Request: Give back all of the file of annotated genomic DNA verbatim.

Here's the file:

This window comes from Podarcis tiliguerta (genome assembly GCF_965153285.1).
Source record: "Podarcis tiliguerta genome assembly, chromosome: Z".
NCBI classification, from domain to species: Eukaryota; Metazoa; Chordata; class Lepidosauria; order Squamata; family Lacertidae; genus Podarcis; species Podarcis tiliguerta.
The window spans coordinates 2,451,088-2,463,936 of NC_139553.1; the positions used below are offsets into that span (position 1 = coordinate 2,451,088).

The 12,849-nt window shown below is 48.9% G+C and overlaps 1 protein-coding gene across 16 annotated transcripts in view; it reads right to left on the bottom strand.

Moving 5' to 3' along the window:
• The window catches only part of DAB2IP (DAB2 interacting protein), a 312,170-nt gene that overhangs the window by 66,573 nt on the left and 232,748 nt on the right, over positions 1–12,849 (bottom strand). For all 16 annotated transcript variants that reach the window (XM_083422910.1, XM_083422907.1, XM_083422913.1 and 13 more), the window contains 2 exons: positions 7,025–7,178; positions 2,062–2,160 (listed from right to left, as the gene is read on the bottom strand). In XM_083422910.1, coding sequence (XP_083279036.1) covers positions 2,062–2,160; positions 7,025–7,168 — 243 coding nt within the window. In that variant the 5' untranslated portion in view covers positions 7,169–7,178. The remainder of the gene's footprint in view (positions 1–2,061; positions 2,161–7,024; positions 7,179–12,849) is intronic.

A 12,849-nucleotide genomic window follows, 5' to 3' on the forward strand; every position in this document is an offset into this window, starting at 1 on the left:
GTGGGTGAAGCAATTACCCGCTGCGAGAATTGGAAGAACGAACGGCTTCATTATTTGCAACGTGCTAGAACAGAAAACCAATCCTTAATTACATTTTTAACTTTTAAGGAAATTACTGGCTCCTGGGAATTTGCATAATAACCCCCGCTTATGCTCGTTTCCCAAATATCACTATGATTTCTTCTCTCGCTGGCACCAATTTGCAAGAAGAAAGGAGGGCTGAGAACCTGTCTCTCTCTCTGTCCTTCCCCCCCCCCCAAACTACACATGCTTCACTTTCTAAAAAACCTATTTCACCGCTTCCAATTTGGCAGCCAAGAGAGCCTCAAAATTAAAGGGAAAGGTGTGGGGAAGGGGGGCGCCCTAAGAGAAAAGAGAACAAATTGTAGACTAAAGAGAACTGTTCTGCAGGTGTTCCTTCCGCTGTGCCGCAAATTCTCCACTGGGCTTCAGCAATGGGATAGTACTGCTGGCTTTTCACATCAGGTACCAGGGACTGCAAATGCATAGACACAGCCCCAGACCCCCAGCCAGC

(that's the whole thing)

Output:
This window comes from Podarcis tiliguerta (genome assembly GCF_965153285.1).
Source record: "Podarcis tiliguerta genome assembly, chromosome: Z".
NCBI classification, from domain to species: Eukaryota; Metazoa; Chordata; class Lepidosauria; order Squamata; family Lacertidae; genus Podarcis; species Podarcis tiliguerta.
The window spans coordinates 2,451,088-2,463,936 of NC_139553.1; the positions used below are offsets into that span (position 1 = coordinate 2,451,088).

The 12,849-nt window shown below is 48.9% G+C and overlaps 1 protein-coding gene across 16 annotated transcripts in view; it reads right to left on the bottom strand.

Moving 5' to 3' along the window:
• The window catches only part of DAB2IP (DAB2 interacting protein), a 312,170-nt gene that overhangs the window by 66,573 nt on the left and 232,748 nt on the right, over positions 1–12,849 (bottom strand). For all 16 annotated transcript variants that reach the window (XM_083422910.1, XM_083422907.1, XM_083422913.1 and 13 more), the window contains 2 exons: positions 7,025–7,178; positions 2,062–2,160 (listed from right to left, as the gene is read on the bottom strand). In XM_083422910.1, coding sequence (XP_083279036.1) covers positions 2,062–2,160; positions 7,025–7,168 — 243 coding nt within the window. In that variant the 5' untranslated portion in view covers positions 7,169–7,178. The remainder of the gene's footprint in view (positions 1–2,061; positions 2,161–7,024; positions 7,179–12,849) is intronic.

A 12,849-nucleotide genomic window follows, 5' to 3' on the forward strand; every position in this document is an offset into this window, starting at 1 on the left:
GTGGGTGAAGCAATTACCCGCTGCGAGAATTGGAAGAACGAACGGCTTCATTATTTGCAACGTGCTAGAACAGAAAACCAATCCTTAATTACATTTTTAACTTTTAAGGAAATTACTGGCTCCTGGGAATTTGCATAATAACCCCCGCTTATGCTCGTTTCCCAAATATCACTATGATTTCTTCTCTCGCTGGCACCAATTTGCAAGAAGAAAGGAGGGCTGAGAACCTGTCTCTCTCTCTGTCCTTCCCCCCCCCCCAAACTACACATGCTTCACTTTCTAAAAAACCTATTTCACCGCTTCCAATTTGGCAGCCAAGAGAGCCTCAAAATTAAAGGGAAAGGTGTGGGGAAGGGGGGCGCCCTAAGAGAAAAGAGAACAAATTGTAGACTAAAGAGAACTGTTCTGCAGGTGTTCCTTCCGCTGTGCCGCAAATTCTCCACTGGGCTTCAGCAATGGGATAGTACTGCTGGCTTTTCACATCAGGTACCAGGGACTGCAAATGCATAGACACAGCCCCAGACCCCCAGCCAGC